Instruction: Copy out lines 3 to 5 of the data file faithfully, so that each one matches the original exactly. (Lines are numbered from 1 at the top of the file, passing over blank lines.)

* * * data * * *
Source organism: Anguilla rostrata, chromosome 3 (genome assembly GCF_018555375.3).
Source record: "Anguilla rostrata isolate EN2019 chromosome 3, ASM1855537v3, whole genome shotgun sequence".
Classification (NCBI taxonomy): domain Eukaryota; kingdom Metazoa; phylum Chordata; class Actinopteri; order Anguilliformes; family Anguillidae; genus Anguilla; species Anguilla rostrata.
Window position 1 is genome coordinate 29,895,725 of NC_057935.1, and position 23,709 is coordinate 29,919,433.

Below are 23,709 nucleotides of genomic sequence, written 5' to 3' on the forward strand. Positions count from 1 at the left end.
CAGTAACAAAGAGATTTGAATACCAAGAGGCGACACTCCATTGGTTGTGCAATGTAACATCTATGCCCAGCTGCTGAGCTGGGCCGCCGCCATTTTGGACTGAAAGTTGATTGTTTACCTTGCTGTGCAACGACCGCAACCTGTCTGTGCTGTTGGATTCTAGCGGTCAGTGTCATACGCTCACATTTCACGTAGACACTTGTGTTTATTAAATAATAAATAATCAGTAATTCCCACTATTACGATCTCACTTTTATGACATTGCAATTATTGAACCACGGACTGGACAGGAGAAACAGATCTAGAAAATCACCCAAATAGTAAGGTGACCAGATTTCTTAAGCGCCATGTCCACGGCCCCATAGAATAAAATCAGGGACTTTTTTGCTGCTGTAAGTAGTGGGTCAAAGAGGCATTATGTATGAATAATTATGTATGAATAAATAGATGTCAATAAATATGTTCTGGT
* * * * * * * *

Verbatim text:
Classification (NCBI taxonomy): domain Eukaryota; kingdom Metazoa; phylum Chordata; class Actinopteri; order Anguilliformes; family Anguillidae; genus Anguilla; species Anguilla rostrata.
Window position 1 is genome coordinate 29,895,725 of NC_057935.1, and position 23,709 is coordinate 29,919,433.

Below are 23,709 nucleotides of genomic sequence, written 5' to 3' on the forward strand. Positions count from 1 at the left end.